But it’s not certain that this would clear the way for these projects. Trade union federation Cosatu had already lodged a section 77 notice with National Economic Development and Labour Council, in terms of the Labour Relations Act, about the renewable energy programme. This is intended to bring disputing parties together in order to find resolution and to try to prevent any consequent protests.

Cosatu spokesperson Sizwe Pamla said the parties had reached a deadlock in this forum but would try again at the jobs summit announced by President Cyril Ramaphosa, before seeking tostrike. Cosatu recognised the need to transition to a low-carbon economy but, like Numsa, insisted the transition must be just.

Sawea’s chief executive, Brenda Martin, said social and labour plans, required by law, should protect communities where the coal industry dwindled. The renewables industry recognised a need to assist in a just transition, she said.

But Kuni said renewables faced a bigger problem — Eskom. Two years ago, under the leadership of Brian Dames and head of generation Matshela Koko, Eskom stopped issuing budget quotes for these projects against the wishes of the minister and in contravention of its licensing conditions.

Although Kuni criticised Koko (who resigned last month) for his hand in running Eskom “into the ground”, he said the only thing Koko had got right was that the utility could not afford to take on more renewable projects.

The financial effect of signing on the projects would only be felt in 2020 when they came on stream “and the issue really is, will Eskom be out of the woods by then?” Kuni said.

Although the cost of purchasing power from these projects could be passed on to the consumer, Kuni said there were other costs associated with putting more renewable energy into the grid that required stabilisation.

“Somebody has to pay to regulate the grid and that is Eskom. I’m not anti-renewables but the renewables guys don’t want the business of worrying about electricity. Quite simply, Eskom cannot work out how to use this electricity and keep this system and itself cash-positive.”

The only real solution would be if the economy grew and the excess power capacity was used up, Kuni said.

Chown said that, since the delays began, the matter had come a long way, and the industry had even renegotiated contracts to deliver more value at the state’s request. The further delays were not a surprise, he said, but “we are just relieved now there is a final date”.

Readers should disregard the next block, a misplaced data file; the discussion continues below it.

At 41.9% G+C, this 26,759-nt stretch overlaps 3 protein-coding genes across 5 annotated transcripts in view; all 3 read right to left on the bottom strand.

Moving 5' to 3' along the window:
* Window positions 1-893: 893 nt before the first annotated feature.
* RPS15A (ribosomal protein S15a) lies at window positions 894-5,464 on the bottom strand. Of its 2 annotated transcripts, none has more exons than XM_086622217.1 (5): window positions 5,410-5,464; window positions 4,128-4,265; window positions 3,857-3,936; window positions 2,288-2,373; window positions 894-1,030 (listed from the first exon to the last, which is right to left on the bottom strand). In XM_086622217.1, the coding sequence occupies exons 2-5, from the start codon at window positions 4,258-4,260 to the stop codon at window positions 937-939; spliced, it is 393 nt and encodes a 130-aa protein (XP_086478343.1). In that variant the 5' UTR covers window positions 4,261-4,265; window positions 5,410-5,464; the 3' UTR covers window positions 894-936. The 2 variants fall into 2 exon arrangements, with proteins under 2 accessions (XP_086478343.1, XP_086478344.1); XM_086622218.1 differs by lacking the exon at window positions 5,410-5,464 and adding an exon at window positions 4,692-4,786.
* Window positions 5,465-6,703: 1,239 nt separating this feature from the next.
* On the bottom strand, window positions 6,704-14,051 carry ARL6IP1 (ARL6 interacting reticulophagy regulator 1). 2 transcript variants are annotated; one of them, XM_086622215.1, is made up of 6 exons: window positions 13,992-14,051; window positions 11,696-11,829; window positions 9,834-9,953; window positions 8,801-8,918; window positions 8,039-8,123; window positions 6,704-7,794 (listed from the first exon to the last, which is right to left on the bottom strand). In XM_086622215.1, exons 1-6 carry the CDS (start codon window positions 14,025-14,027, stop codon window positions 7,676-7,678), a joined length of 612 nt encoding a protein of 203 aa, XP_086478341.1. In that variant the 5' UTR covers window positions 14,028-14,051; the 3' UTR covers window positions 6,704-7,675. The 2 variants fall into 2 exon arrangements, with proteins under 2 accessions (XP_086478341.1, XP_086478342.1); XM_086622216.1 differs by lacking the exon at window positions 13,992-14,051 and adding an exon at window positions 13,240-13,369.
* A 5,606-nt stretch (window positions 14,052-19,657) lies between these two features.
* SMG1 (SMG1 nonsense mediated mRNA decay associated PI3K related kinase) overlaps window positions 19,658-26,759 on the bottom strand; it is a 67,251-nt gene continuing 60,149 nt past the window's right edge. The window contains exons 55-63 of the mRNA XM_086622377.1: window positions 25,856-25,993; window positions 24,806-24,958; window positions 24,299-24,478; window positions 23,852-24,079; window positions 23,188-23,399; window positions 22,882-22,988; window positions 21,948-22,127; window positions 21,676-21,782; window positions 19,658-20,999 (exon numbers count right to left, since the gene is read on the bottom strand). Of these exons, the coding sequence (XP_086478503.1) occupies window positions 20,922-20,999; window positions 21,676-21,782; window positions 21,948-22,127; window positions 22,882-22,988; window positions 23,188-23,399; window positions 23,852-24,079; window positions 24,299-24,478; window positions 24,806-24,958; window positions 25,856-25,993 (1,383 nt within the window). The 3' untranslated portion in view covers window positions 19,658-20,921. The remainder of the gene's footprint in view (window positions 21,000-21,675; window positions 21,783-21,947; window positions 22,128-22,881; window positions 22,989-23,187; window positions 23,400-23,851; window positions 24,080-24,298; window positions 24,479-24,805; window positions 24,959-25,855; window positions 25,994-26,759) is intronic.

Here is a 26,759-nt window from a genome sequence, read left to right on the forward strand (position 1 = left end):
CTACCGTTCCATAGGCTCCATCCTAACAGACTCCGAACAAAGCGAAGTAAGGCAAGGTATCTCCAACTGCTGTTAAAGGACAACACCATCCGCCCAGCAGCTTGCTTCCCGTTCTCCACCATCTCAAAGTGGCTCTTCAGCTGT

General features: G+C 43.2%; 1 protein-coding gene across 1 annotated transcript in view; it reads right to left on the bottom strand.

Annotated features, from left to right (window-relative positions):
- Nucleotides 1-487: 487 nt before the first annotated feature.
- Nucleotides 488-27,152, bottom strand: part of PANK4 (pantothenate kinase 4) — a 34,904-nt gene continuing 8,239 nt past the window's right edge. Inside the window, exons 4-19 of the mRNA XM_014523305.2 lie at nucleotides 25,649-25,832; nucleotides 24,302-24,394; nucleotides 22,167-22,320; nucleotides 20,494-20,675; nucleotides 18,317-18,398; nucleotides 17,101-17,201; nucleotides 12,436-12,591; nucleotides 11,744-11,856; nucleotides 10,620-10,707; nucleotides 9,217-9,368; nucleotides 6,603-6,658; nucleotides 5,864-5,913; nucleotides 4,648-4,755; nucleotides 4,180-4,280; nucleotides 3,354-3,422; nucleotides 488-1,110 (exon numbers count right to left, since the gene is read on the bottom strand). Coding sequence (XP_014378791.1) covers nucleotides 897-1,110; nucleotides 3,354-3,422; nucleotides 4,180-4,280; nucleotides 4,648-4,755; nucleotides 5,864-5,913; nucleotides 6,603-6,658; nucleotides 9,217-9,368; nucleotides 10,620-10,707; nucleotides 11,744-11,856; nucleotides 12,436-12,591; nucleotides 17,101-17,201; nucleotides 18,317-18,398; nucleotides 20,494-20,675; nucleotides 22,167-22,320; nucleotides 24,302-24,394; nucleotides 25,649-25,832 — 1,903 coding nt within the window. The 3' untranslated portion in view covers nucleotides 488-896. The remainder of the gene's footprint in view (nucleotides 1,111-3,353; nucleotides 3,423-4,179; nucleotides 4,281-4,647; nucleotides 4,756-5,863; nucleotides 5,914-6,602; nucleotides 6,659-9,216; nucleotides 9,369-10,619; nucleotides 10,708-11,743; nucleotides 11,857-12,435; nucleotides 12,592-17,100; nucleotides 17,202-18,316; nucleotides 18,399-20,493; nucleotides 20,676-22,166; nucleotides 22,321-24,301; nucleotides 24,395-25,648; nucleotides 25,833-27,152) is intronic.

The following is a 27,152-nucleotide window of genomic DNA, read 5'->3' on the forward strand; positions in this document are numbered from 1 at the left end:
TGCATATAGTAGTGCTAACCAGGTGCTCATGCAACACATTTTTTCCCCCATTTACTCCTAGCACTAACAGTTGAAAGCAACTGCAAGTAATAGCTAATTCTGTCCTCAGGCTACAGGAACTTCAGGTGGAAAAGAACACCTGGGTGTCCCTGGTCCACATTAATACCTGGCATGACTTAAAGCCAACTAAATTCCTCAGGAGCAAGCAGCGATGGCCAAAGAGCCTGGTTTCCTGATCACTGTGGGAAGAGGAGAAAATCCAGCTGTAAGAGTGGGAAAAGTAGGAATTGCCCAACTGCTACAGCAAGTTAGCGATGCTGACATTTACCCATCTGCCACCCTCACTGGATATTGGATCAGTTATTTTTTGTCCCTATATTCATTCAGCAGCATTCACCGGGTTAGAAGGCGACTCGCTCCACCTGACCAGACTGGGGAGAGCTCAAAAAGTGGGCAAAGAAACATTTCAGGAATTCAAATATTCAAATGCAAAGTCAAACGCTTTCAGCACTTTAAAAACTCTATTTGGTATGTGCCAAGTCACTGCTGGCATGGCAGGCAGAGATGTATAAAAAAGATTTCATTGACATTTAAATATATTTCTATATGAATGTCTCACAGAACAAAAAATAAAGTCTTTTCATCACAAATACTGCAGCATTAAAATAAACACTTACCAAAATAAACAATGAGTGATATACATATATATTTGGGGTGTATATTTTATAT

Little-known nonprofit is picking up the tab

The National Union of Metal Workers of South Africa (Numsa) and a nonprofit organisation, Transform RSA, jointly interdicted the minister of energy from signing off on renewable projects last week.

The costs application brought by the two will be paid for by Transform RSA, but the agenda and the funding of the organisation has been called into question.

Transform RSA registered in 2016 and, according to its social media accounts, is a concerned civil society organisation that tackles critical issues affecting South Africa’s economy.

In January this year, Transform RSA sent a legal letter to the ANC’s national executive committee that served as “an urgent warning” against any plans to remove former president Jacob Zuma from office.

Early last year, Transform RSA also tried to join a court action to prevent the removal of Shaun Abrahams as head of the National Prosecuting Authority.

Numsa denied there was anything untoward in its association with Transform RSA.

“We are not in alliance with Transform RSA. We merely share a common interest on this matter in court and, as you know, when parties with the same interests approach the court for relief, they have to work together,” the union said.

Numsa treasurer Mphumzi Maqungo said the union had always been consistent in its view that Zuma’s administration was in a mess.

But Maqungo also said that just because he had been replaced by Cyril Ramaphosa did not mean the union would keep quiet about issues it believed to be incorrect.

“Today, it’s not honestly about Cyril; it’s about anyone who will do anything that is to the detriment of our members,” he said.

Adil Nchabeleng, the president of Transform RSA and a regular commentator on the former Gupta television channel ANN7, did not respond to requests for comment but in other media interviews he denied he organisation was a Gupta front and said he had never even met the family. — Lisa Steyn

Lisa Steyn

Lisa Steyn

Lisa Steyn is a business reporter at the Mail & Guardian. She holds a master's degree in journalism and media studies from Wits University. Her areas of interest range from energy and mining to financial services and telecommunication. When she is not poring over annual reports, Lisa can usually be found pottering about the kitchen. Read more from Lisa Steyn